- 1950–51 : Cecil William Dannatt
- 1952–59 : David Williams
- 1959–62 : James Cecil Micheson
- 1962–65 : John Geoffrey Ball
- 1965–68 : John Sutton FRS
- 1968–71 : Marston Grieg Fleming FREng
- 1971–74 : John Geoffrey Ball (2nd term)
- 1974–77 : John Sutton FRS (2nd term)
- 1977–80 : Peter Lynn Pratt
- 1980–83 : John Lawrence Knill
- 1983–86 : Edwin Thomas Brown FREng
- 1986–89 : David William Pashley FRS
- 1989–91 : John Stuart Archer FREng
- 1991–95 : Charles Timothy Shaw
- 1995–98 : Rees David Rawlings
- 1998–2000 : John Anthony Kilner
- 2000–01 : Andrew John Monhemius
- "Visit us | Imperial College London". www.imperial.ac.uk. Retrieved 3 June 2016.
- "A timeline of College developments". Imperial College London. Retrieved 15 November 2019.
- "ROYAL SCHOOL OF MINES (IMPERIAL COLLEGE OF SCIENCE AND TECHNOLOGY)". Historic England. Retrieved 29 February 2020.
- "History of the RSM". Royal School of Mines Union website. Retrieved 17 December 2010.
- "New Faculty of Natural Sciences to be formed at Imperial College London". Imperial College London. Retrieved 15 November 2019.
- "About the RSM". Royal School of Mines Union website. Retrieved 18 December 2010.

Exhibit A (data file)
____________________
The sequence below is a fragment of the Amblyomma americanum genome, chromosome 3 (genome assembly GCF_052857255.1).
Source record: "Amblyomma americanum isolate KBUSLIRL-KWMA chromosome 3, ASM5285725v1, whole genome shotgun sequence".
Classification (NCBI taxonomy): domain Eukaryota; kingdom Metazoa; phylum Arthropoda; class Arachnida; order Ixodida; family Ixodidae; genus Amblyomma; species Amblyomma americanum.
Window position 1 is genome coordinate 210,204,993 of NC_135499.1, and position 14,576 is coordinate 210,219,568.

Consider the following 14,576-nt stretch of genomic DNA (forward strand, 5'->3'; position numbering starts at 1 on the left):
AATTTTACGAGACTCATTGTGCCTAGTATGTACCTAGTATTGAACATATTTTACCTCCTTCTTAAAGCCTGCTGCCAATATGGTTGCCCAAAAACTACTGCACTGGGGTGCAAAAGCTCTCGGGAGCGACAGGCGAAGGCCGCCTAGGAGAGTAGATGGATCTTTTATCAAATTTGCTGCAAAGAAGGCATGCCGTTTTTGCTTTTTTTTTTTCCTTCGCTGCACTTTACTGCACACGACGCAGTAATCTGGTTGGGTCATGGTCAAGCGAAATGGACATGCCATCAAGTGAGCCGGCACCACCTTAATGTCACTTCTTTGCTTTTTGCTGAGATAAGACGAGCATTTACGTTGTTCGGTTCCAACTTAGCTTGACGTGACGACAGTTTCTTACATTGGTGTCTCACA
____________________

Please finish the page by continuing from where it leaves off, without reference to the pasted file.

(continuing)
- "Albertopolis: Royal School of Mines". Royal Institute of British Architects. Archived from the original on 21 January 2012. Retrieved 17 December 2010.
- "History of the RSM". Royal School of Mines Union website. Retrieved 18 December 2010.
- "History of the RSMA". Royal School of Mines Association website. Retrieved 25 November 2015.
- 'CRESWELL, Lt-Col Hon. Frederic Hugh Page', in Who Was Who 1941–1950 (London: A. & C. Black, 1980 reprint: ISBN 0-7136-2131-1)
- "Passages: William Sefton Fyfe - C.C., FRS, FRS(C), FRS(NZ)". Geolog. Geological Association of Canada. 42 (4): 15–16. Winter 2014.
- Arhin, Kwame, ed. The Papers of George Ekem Ferguson: A Fanti Official of the Government of the Gold Coast, 1890-1897. Leiden: Africka-Studiecentrum, 1974.
- Hannah, Gay. History Of Imperial College London, 1907-2007. p. 752.
- RSM Union Online
- RSM Association
- Department of Earth Science
- Department of Materials
- Lists of Royal School of Mines students